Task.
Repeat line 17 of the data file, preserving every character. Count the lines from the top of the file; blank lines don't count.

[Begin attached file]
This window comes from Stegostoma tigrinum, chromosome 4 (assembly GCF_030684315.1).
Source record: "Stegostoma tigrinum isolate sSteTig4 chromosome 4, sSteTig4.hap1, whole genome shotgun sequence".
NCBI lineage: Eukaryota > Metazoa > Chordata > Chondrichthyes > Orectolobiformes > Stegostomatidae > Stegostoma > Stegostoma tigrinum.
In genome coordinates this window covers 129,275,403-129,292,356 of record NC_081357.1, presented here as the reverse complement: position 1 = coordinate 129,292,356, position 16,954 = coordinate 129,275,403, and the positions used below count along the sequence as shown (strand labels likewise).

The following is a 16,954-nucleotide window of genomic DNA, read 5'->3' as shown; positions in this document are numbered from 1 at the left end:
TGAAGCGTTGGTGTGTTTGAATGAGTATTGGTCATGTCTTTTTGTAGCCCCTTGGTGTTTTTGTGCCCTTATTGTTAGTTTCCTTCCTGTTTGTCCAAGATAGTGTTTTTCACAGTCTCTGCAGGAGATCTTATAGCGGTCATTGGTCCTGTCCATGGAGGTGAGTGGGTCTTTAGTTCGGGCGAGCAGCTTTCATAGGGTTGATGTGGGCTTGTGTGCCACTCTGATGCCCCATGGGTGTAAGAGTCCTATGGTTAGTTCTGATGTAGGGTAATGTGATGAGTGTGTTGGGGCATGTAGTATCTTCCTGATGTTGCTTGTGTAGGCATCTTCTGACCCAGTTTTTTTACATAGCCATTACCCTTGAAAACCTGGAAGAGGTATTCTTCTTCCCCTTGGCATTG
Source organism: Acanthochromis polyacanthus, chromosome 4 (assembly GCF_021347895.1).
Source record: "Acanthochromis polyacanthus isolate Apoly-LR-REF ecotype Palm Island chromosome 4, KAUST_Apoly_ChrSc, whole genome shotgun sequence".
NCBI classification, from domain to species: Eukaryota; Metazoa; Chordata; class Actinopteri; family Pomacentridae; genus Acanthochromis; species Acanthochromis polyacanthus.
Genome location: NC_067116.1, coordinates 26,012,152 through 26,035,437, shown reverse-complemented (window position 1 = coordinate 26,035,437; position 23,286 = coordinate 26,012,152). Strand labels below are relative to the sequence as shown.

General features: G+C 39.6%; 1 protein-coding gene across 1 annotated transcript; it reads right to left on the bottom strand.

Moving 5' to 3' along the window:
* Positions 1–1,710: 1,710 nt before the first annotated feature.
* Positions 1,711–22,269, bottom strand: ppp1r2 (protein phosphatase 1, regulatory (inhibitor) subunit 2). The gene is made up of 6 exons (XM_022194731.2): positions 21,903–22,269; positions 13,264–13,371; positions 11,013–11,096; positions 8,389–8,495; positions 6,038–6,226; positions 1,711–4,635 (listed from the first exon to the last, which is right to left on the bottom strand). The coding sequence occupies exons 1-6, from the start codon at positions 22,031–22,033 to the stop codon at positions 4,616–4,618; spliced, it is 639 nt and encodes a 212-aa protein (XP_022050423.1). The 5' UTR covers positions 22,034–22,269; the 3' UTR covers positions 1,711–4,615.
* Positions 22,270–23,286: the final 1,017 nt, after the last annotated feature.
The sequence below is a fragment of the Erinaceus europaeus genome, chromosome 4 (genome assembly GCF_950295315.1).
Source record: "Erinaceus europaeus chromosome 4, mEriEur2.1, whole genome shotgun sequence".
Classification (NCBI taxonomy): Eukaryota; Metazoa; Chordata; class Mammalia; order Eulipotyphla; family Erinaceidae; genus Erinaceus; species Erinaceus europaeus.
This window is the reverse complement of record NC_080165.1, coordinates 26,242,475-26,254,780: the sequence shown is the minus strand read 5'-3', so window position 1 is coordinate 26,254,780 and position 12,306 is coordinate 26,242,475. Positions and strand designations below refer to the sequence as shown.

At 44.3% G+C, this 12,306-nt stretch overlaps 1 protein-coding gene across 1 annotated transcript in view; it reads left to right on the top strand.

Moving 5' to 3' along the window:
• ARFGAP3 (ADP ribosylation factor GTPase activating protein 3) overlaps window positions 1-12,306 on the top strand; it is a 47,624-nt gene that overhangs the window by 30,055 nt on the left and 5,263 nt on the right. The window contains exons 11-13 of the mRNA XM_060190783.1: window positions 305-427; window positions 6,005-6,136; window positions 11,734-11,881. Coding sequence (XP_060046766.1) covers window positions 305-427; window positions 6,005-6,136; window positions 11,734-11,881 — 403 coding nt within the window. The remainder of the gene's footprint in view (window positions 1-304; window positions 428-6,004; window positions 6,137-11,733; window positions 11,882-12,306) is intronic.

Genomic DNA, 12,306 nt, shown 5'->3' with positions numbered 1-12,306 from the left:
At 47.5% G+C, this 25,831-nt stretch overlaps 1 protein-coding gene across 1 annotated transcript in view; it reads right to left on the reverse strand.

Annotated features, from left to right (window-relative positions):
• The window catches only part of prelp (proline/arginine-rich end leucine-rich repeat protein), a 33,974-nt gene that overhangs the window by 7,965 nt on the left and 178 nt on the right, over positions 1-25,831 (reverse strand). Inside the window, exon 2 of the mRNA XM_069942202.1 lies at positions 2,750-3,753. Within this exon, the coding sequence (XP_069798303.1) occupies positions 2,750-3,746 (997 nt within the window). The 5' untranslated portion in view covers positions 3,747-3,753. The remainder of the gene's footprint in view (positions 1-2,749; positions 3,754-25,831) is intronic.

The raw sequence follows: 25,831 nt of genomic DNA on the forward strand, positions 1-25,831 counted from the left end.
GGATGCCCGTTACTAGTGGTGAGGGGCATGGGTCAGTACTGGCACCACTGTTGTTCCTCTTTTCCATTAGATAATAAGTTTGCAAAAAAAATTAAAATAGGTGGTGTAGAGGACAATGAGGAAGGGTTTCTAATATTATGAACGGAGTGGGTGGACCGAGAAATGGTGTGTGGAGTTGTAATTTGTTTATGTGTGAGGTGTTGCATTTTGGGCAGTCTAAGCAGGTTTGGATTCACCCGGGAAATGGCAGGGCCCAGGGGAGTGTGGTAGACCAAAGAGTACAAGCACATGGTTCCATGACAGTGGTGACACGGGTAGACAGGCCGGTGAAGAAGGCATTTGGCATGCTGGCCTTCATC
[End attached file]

Source record: "Erinaceus europaeus chromosome 4, mEriEur2.1, whole genome shotgun sequence".